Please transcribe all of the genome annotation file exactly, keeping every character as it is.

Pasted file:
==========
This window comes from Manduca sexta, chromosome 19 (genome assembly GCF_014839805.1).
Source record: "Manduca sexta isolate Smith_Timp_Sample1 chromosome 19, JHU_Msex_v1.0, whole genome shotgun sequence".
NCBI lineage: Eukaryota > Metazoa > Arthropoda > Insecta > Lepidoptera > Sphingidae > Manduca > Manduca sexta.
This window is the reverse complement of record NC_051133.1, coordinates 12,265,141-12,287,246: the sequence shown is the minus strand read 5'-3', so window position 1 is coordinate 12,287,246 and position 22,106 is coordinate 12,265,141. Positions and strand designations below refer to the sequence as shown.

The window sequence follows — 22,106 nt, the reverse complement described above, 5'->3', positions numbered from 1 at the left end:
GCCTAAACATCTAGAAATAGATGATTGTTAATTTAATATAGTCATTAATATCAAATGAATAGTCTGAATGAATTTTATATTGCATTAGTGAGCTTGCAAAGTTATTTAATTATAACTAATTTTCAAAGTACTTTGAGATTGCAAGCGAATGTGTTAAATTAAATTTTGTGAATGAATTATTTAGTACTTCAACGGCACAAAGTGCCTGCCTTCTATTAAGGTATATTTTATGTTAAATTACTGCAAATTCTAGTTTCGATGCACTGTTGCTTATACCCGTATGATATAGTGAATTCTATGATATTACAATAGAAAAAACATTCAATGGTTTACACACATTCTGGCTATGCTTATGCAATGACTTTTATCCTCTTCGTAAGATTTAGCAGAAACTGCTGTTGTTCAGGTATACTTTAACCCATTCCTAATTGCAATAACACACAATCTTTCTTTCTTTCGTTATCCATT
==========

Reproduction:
This window comes from Manduca sexta, chromosome 19 (genome assembly GCF_014839805.1).
Source record: "Manduca sexta isolate Smith_Timp_Sample1 chromosome 19, JHU_Msex_v1.0, whole genome shotgun sequence".
NCBI lineage: Eukaryota > Metazoa > Arthropoda > Insecta > Lepidoptera > Sphingidae > Manduca > Manduca sexta.
This window is the reverse complement of record NC_051133.1, coordinates 12,265,141-12,287,246: the sequence shown is the minus strand read 5'-3', so window position 1 is coordinate 12,287,246 and position 22,106 is coordinate 12,265,141. Positions and strand designations below refer to the sequence as shown.

The window sequence follows — 22,106 nt, the reverse complement described above, 5'->3', positions numbered from 1 at the left end:
GCCTAAACATCTAGAAATAGATGATTGTTAATTTAATATAGTCATTAATATCAAATGAATAGTCTGAATGAATTTTATATTGCATTAGTGAGCTTGCAAAGTTATTTAATTATAACTAATTTTCAAAGTACTTTGAGATTGCAAGCGAATGTGTTAAATTAAATTTTGTGAATGAATTATTTAGTACTTCAACGGCACAAAGTGCCTGCCTTCTATTAAGGTATATTTTATGTTAAATTACTGCAAATTCTAGTTTCGATGCACTGTTGCTTATACCCGTATGATATAGTGAATTCTATGATATTACAATAGAAAAAACATTCAATGGTTTACACACATTCTGGCTATGCTTATGCAATGACTTTTATCCTCTTCGTAAGATTTAGCAGAAACTGCTGTTGTTCAGGTATACTTTAACCCATTCCTAATTGCAATAACACACAATCTTTCTTTCTTTCGTTATCCATT